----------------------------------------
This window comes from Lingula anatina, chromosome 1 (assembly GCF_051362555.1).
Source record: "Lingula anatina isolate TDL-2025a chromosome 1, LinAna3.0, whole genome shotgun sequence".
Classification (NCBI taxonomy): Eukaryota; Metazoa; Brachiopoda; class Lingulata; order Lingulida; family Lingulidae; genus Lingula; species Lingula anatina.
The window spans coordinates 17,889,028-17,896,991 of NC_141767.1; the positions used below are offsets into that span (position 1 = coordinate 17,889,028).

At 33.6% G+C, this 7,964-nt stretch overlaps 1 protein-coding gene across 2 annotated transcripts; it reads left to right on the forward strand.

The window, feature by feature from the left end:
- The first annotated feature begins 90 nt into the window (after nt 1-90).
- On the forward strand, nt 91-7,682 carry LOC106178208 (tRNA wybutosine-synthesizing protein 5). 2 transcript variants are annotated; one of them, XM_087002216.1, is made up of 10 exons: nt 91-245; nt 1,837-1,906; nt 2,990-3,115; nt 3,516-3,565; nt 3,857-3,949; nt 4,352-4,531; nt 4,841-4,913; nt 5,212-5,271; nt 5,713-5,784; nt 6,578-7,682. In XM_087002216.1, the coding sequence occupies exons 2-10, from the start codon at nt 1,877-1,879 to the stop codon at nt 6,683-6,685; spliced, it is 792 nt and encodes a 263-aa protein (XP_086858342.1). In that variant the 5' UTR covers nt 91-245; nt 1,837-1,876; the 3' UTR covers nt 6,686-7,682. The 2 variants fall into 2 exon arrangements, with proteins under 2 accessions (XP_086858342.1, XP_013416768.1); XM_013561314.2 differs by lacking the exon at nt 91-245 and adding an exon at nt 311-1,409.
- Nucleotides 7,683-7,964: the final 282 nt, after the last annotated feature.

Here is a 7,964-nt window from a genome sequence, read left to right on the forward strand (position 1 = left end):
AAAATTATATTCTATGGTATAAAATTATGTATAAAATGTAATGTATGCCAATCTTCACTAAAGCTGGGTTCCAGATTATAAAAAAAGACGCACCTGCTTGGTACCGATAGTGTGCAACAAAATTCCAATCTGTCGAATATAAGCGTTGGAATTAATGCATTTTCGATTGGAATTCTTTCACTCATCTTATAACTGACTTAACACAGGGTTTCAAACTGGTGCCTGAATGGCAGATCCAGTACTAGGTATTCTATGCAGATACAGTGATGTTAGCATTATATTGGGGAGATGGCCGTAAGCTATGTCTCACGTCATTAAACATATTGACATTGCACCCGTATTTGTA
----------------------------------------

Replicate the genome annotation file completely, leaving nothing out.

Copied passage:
This window comes from Lingula anatina, chromosome 1 (assembly GCF_051362555.1).
Source record: "Lingula anatina isolate TDL-2025a chromosome 1, LinAna3.0, whole genome shotgun sequence".
Classification (NCBI taxonomy): Eukaryota; Metazoa; Brachiopoda; class Lingulata; order Lingulida; family Lingulidae; genus Lingula; species Lingula anatina.
The window spans coordinates 17,889,028-17,896,991 of NC_141767.1; the positions used below are offsets into that span (position 1 = coordinate 17,889,028).

At 33.6% G+C, this 7,964-nt stretch overlaps 1 protein-coding gene across 2 annotated transcripts; it reads left to right on the forward strand.

The window, feature by feature from the left end:
- The first annotated feature begins 90 nt into the window (after nt 1-90).
- On the forward strand, nt 91-7,682 carry LOC106178208 (tRNA wybutosine-synthesizing protein 5). 2 transcript variants are annotated; one of them, XM_087002216.1, is made up of 10 exons: nt 91-245; nt 1,837-1,906; nt 2,990-3,115; nt 3,516-3,565; nt 3,857-3,949; nt 4,352-4,531; nt 4,841-4,913; nt 5,212-5,271; nt 5,713-5,784; nt 6,578-7,682. In XM_087002216.1, the coding sequence occupies exons 2-10, from the start codon at nt 1,877-1,879 to the stop codon at nt 6,683-6,685; spliced, it is 792 nt and encodes a 263-aa protein (XP_086858342.1). In that variant the 5' UTR covers nt 91-245; nt 1,837-1,876; the 3' UTR covers nt 6,686-7,682. The 2 variants fall into 2 exon arrangements, with proteins under 2 accessions (XP_086858342.1, XP_013416768.1); XM_013561314.2 differs by lacking the exon at nt 91-245 and adding an exon at nt 311-1,409.
- Nucleotides 7,683-7,964: the final 282 nt, after the last annotated feature.

Here is a 7,964-nt window from a genome sequence, read left to right on the forward strand (position 1 = left end):
AAAATTATATTCTATGGTATAAAATTATGTATAAAATGTAATGTATGCCAATCTTCACTAAAGCTGGGTTCCAGATTATAAAAAAAGACGCACCTGCTTGGTACCGATAGTGTGCAACAAAATTCCAATCTGTCGAATATAAGCGTTGGAATTAATGCATTTTCGATTGGAATTCTTTCACTCATCTTATAACTGACTTAACACAGGGTTTCAAACTGGTGCCTGAATGGCAGATCCAGTACTAGGTATTCTATGCAGATACAGTGATGTTAGCATTATATTGGGGAGATGGCCGTAAGCTATGTCTCACGTCATTAAACATATTGACATTGCACCCGTATTTGTA